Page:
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Case Study: Prioritization of Biological Targets for Drug Discovery

Susie Stephens, Eli Lilly, USA

October 2007

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General Description


Pharmaceutical researchers need to be able to have access to an integrated view of all of their data in order to be able to make effective decisions as to which drug targets and compounds to pursue. Companies want to minimize costly late-stage attrition by identifying and eliminating drugs that do not have desirable safety profiles or sufficient efficacy as early on as possible. The need for effective data integration has become stronger as the cost of drug discovery and development has soared to over $1 billion.

The integration of data, however, has proven to be far from straightforward. Data commonly originates in different departments in which varying terminologies are used. Further, the data itself is very heterogeneous in nature, and consists of data types that include electronic patient records, chemical structures, biological sequences, images, biological pathways, and scientific papers. Many companies have attempted to create data warehouses that contain all of this data, but many have found this approach lacking the flexibility required within a scientific discipline. Consequently, many pharmaceutical companies are exploring the use of the Semantic Web for data integration.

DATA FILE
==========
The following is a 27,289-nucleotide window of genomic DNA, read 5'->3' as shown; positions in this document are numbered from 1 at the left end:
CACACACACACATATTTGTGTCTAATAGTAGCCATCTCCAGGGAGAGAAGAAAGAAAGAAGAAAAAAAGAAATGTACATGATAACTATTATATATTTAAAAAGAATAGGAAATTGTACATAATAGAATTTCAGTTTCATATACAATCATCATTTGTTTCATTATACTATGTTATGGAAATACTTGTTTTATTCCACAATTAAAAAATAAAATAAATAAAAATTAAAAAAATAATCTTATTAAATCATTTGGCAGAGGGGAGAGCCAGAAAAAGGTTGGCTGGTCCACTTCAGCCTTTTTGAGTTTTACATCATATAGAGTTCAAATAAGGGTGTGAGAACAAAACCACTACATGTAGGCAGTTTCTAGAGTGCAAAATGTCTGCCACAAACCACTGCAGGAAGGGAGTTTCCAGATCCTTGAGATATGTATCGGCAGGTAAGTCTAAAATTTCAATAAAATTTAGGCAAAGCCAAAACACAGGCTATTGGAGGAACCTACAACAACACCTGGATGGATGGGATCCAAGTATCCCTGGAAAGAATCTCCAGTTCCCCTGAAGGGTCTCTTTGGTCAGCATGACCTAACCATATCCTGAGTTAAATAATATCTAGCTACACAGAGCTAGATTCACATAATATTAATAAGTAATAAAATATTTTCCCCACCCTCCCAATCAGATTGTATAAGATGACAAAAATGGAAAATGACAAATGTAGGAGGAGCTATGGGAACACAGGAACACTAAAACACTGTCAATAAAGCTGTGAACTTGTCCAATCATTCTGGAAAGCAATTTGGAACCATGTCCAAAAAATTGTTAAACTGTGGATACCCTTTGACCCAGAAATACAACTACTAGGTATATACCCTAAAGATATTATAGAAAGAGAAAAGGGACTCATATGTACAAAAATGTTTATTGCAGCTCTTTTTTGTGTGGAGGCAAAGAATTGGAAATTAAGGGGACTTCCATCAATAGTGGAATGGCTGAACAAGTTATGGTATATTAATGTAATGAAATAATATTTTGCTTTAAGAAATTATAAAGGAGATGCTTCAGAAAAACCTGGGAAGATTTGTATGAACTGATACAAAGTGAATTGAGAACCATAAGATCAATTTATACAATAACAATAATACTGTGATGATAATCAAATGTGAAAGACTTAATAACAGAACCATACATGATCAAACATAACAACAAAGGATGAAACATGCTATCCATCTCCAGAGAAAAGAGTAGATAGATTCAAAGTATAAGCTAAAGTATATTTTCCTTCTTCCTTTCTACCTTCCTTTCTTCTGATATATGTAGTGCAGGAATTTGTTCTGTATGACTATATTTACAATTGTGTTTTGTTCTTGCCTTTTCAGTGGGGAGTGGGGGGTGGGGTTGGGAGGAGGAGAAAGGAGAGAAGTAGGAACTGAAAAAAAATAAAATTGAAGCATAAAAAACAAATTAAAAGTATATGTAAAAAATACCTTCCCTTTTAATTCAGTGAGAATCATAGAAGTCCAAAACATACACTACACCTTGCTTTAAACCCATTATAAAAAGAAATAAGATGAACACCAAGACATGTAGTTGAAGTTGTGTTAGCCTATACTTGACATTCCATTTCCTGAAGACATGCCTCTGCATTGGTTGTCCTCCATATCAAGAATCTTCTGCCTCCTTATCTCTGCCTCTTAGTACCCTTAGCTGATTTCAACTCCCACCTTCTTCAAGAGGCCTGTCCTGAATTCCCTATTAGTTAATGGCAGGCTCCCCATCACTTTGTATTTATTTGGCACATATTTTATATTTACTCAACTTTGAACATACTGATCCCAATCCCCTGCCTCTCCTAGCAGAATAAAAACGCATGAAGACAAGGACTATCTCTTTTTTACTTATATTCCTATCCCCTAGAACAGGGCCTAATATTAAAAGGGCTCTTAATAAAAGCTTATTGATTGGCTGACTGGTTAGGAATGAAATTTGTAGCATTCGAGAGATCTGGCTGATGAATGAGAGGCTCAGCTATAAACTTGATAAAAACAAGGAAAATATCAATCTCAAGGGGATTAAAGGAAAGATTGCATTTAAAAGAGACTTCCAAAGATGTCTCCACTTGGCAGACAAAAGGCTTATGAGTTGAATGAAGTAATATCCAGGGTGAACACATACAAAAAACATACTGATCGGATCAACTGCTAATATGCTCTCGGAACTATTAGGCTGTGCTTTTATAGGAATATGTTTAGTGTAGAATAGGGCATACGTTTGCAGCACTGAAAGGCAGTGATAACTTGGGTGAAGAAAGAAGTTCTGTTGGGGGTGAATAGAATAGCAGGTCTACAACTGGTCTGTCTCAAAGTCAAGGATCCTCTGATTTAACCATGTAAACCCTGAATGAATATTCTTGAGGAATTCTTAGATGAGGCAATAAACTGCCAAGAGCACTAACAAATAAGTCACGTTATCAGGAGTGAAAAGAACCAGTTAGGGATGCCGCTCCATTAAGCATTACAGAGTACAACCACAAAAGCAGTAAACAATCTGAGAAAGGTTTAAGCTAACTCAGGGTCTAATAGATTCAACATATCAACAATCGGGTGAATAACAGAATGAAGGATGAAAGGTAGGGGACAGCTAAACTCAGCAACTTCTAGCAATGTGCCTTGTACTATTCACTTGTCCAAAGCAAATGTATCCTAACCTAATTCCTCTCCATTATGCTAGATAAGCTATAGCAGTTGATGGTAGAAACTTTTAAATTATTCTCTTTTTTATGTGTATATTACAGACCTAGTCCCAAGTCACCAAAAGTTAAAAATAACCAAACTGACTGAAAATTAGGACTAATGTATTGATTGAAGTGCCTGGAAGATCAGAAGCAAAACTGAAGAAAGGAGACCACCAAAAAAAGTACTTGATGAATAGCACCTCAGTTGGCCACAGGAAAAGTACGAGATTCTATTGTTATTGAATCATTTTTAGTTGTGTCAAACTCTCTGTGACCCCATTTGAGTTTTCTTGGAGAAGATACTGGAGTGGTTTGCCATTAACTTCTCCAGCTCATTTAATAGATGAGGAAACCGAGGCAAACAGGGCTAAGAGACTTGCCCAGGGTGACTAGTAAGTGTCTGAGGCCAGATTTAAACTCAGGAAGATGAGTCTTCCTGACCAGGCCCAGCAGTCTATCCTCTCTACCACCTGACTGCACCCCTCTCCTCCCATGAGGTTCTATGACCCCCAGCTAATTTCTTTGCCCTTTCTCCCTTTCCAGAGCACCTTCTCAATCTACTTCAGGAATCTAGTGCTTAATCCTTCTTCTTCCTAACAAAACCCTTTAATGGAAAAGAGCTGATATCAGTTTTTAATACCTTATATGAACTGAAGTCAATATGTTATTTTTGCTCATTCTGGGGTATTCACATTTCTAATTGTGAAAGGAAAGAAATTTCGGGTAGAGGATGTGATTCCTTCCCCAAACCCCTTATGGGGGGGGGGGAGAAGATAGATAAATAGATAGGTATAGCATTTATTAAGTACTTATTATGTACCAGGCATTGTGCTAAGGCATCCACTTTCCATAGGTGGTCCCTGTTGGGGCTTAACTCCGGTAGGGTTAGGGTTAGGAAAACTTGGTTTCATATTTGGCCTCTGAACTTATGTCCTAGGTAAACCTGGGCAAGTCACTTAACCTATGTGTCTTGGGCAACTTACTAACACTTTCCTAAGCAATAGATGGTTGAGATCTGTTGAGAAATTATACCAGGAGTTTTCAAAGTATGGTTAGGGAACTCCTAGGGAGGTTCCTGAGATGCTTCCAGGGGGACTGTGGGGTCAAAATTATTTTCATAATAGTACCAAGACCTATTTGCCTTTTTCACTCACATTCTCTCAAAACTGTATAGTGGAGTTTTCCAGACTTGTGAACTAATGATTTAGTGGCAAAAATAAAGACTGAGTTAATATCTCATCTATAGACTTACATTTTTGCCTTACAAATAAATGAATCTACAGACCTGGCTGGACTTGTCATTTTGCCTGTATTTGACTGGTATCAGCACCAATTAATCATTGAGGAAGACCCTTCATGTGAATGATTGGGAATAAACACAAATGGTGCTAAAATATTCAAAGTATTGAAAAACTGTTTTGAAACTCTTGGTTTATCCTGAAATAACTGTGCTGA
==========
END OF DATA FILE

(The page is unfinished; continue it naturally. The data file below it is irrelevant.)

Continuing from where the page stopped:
Screen dump of the Target Assessement Tool

Figure 1: The screen snapshot illustrates the user interface of the Target Assessment Tool within Lilly Science Grid. The panels to the left of the screen snapshot show that it is possible to directly search for a term or to navigate the ontology to identify a term of interest. The panel to the right of the screen snapshot demonstrates a graph view of data within the PharmaProjects Tree as it relates to the search term. (A larger screen dump is also available.)

Drug Target Assessment Tool

Eli Lilly uses the Semantic Web to extend the capabilities of the Target Assessment Tool. Senior scientists at Eli Lilly use this tool to more objectively evaluate and prioritize drug targets by enabling a parallel assessment of candidate profiles across many scientific and business dimensions of interest. The Semantic Web facilitates this integrated approach to evaluating candidates, allowing the tool to better prioritize potential drug targets.

The Target Assessment Tool is part of Lilly Science Grid, which is a drug discovery infrastructure that has been built using Microsoft’s Composite Application Block technology. The implementation uses internally developed ontologies, and industry standard terminologies such as MESH. The ontologies are stored within the Oracle RDF Data Model, and link to the diverse data sources that require integration.

The interface to the Target Assessment Tool allows scientists to either search directly for a given term, and to then see all related data, or they can navigate to the term of interest through the ontology. At times the results of queries display a set of entities as a graph in order to assist the user in visualizing and navigating among the relationships between the entities. This approach enables scientists to discover information as they navigate through available knowledge, rather than necessarily having to have a specific query in mind at the outset. A screen snapshot of the Target Assessment Tool is shown in Figure 1.

Key Benefits of Using Semantic Web Technology